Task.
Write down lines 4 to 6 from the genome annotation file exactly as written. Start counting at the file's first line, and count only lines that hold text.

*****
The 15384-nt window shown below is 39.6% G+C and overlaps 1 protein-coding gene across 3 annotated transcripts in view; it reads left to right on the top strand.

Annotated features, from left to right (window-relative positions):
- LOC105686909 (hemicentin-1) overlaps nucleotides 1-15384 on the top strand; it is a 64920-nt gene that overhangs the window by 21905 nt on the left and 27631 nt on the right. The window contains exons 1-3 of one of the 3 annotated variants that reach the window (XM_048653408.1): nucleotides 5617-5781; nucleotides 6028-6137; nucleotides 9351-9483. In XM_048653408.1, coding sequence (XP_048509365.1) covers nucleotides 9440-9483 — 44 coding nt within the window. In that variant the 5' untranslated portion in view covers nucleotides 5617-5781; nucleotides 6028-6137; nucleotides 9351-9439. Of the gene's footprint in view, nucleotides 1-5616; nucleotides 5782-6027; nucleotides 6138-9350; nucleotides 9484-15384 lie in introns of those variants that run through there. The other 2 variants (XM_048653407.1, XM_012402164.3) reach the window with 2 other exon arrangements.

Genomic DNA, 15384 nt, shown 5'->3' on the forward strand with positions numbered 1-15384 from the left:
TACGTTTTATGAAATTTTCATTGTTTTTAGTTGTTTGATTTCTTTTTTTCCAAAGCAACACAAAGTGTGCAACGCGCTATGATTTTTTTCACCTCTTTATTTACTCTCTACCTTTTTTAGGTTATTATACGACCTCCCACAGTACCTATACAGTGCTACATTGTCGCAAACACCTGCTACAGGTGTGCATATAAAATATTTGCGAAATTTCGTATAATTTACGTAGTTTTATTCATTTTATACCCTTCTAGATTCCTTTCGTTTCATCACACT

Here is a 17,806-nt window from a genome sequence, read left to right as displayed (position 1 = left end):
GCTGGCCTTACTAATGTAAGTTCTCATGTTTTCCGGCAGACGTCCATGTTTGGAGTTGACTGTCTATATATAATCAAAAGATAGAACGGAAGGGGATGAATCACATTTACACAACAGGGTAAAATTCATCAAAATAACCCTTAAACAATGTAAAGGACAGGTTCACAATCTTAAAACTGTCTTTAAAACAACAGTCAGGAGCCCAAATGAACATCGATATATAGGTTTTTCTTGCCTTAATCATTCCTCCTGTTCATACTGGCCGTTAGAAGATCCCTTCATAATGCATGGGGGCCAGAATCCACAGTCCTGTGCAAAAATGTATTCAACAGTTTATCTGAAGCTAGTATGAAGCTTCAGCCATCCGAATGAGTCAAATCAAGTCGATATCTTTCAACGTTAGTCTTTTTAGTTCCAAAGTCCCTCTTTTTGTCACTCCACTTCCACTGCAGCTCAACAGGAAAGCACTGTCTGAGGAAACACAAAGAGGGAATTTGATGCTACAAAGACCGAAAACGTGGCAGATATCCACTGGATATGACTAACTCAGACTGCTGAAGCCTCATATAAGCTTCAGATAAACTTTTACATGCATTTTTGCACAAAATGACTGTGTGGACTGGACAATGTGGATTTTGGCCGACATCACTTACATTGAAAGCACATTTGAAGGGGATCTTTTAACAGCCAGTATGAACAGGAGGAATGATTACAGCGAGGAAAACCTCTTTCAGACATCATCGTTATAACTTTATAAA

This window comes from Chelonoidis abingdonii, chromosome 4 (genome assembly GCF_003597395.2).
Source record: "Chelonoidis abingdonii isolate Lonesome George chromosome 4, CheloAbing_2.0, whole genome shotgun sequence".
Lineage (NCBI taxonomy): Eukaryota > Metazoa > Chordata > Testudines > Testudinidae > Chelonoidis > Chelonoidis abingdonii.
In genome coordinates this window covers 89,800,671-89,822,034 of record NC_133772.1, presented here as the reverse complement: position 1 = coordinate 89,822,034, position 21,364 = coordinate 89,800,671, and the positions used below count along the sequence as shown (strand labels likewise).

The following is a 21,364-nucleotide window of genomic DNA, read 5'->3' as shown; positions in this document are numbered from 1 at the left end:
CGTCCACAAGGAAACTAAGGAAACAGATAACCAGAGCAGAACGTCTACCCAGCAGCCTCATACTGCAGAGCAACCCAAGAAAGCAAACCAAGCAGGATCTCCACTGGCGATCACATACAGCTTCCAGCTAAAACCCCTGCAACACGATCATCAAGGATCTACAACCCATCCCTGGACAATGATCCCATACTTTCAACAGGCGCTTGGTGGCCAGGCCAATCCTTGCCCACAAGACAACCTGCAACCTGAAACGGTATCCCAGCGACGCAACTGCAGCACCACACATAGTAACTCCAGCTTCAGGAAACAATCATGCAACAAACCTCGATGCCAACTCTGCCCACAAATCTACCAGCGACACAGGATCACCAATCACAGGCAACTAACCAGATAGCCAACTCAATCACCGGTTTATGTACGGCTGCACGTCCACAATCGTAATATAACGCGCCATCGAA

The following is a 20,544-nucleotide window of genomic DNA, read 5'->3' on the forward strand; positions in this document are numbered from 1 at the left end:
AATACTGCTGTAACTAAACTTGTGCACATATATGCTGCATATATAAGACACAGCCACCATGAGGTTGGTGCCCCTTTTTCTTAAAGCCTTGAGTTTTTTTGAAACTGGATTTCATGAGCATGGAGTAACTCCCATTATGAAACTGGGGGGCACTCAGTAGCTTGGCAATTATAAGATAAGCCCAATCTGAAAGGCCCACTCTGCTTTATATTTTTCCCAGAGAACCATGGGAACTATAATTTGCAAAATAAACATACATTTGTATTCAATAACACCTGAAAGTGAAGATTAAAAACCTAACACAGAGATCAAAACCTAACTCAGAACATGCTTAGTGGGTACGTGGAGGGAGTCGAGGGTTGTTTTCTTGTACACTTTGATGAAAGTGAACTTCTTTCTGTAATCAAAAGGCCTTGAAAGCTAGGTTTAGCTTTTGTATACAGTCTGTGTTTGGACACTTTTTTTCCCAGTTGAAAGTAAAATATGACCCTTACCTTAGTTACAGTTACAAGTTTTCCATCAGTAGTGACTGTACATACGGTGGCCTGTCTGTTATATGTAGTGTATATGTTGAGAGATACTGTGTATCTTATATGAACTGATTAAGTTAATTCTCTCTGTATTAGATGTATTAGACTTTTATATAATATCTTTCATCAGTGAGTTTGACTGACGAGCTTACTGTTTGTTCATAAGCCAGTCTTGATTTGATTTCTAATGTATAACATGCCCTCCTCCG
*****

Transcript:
Genomic DNA, 15384 nt, shown 5'->3' on the forward strand with positions numbered 1-15384 from the left:
TACGTTTTATGAAATTTTCATTGTTTTTAGTTGTTTGATTTCTTTTTTTCCAAAGCAACACAAAGTGTGCAACGCGCTATGATTTTTTTCACCTCTTTATTTACTCTCTACCTTTTTTAGGTTATTATACGACCTCCCACAGTACCTATACAGTGCTACATTGTCGCAAACACCTGCTACAGGTGTGCATATAAAATATTTGCGAAATTTCGTATAATTTACGTAGTTTTATTCATTTTATACCCTTCTAGATTCCTTTCGTTTCATCACACT

Here is a 17,806-nt window from a genome sequence, read left to right as displayed (position 1 = left end):